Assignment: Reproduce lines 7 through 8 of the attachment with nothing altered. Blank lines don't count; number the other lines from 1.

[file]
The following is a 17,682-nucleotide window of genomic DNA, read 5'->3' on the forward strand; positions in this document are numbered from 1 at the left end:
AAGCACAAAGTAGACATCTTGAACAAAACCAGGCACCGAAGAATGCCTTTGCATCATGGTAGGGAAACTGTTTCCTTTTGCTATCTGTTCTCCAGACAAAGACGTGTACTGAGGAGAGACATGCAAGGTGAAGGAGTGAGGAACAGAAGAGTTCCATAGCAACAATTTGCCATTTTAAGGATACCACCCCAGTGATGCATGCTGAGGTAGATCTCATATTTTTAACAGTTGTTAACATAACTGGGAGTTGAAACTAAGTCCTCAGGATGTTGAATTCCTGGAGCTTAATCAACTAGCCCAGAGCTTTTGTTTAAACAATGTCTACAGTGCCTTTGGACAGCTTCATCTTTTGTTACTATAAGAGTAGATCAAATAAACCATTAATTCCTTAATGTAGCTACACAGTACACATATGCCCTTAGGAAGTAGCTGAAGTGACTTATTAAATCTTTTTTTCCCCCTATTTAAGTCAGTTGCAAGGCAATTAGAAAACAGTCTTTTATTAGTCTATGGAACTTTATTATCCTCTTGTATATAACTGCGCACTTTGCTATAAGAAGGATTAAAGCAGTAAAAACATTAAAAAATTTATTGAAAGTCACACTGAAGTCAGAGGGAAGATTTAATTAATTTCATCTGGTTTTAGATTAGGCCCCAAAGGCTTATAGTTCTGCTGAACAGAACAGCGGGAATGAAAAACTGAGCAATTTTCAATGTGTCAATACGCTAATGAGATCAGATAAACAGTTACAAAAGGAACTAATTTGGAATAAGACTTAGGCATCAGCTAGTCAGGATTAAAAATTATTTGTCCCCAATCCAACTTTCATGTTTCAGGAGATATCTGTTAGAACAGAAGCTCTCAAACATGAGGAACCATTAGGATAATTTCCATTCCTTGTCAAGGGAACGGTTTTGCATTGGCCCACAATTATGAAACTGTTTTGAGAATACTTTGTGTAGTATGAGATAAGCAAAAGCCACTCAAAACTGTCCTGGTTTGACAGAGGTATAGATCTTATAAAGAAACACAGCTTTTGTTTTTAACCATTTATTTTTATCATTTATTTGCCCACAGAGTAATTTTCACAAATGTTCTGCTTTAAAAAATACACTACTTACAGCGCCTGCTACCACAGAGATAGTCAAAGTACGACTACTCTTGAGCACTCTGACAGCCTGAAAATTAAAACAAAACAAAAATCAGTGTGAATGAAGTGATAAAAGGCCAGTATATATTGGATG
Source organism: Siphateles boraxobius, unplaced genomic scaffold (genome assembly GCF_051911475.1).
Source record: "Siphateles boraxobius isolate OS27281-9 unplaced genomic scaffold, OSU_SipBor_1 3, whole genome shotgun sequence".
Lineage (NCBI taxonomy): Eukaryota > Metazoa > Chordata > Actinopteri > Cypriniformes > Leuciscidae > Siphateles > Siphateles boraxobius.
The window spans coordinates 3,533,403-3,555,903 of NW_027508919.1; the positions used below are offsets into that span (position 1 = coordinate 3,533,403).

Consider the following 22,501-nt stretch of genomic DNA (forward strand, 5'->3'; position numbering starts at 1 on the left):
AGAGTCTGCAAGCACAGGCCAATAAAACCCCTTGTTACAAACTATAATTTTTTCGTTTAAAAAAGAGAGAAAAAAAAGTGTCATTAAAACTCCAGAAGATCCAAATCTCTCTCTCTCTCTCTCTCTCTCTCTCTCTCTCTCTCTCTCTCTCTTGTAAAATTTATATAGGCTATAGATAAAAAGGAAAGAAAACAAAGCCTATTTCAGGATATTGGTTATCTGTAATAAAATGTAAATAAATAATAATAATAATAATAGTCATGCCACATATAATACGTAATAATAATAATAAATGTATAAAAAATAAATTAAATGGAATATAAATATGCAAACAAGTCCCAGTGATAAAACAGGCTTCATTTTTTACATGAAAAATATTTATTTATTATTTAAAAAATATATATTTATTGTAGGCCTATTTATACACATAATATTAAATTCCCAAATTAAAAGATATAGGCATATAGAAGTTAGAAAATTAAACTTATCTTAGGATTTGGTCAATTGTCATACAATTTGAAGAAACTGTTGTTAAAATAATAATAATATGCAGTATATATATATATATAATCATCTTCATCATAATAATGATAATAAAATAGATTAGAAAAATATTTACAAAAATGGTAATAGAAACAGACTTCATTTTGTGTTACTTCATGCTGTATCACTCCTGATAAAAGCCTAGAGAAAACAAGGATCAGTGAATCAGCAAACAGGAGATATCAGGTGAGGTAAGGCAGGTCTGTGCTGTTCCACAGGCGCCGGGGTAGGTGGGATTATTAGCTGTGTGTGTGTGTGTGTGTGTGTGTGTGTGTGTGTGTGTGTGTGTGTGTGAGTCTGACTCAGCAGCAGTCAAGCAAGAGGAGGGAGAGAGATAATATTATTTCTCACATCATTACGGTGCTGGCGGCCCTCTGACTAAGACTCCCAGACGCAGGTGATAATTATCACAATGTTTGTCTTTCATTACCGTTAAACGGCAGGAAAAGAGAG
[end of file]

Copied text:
Consider the following 22,501-nt stretch of genomic DNA (forward strand, 5'->3'; position numbering starts at 1 on the left):
AGAGTCTGCAAGCACAGGCCAATAAAACCCCTTGTTACAAACTATAATTTTTTCGTTTAAAAAAGAGAGAAAAAAAAGTGTCATTAAAACTCCAGAAGATCCAAATCTCTCTCTCTCTCTCTCTCTCTCTCTCTCTCTCTCTCTCTCTCTCTTGTAAAATTTATATAGGCTATAGATAAAAAGGAAAGAAAACAAAGCCTATTTCAGGATATTGGTTATCTGTAATAAAATGTAAATAAATAATAATAATAATAATAGTCATGCCACATATAATACGTAATAATAATAATAAATGTATAAAAAATAAATTAAATGGAATATAAATATGCAAACAAGTCCCAGTGATAAAACAGGCTTCATTTTTTACATGAAAAATATTTATTTATTATTTAAAAAATATATATTTATTGTAGGCCTATTTATACACATAATATTAAATTCCCAAATTAAAAGATATAGGCATATAGAAGTTAGAAAATTAAACTTATCTTAGGATTTGGTCAATTGTCATACAATTTGAAGAAACTGTTGTTAAAATAATAATAATATGCAGTATATATATATATATAATCATCTTCATCATAATAATGATAATAAAATAGATTAGAAAAATATTTACAAAAATGGTAATAGAAACAGACTTCATTTTGTGTTACTTCATGCTGTATCACTCCTGATAAAAGCCTAGAGAAAACAAGGATCAGTGAATCAGCAAACAGGAGATATCAGGTGAGGTAAGGCAGGTCTGTGCTGTTCCACAGGCGCCGGGGTAGGTGGGATTATTAGCTGTGTGTGTGTGTGTGTGTGTGTGTGTGTGTGTGTGTGTGTGTGTGTGTGAGTCTGACTCAGCAGCAGTCAAGCAAGAGGAGGGAGAGAGATAATATTATTTCTCACATCATTACGGTGCTGGCGGCCCTCTGACTAAGACTCCCAGACGCAGGTGATAATTATCACAATGTTTGTCTTTCATTACCGTTAAACGGCAGGAAAAGAGAG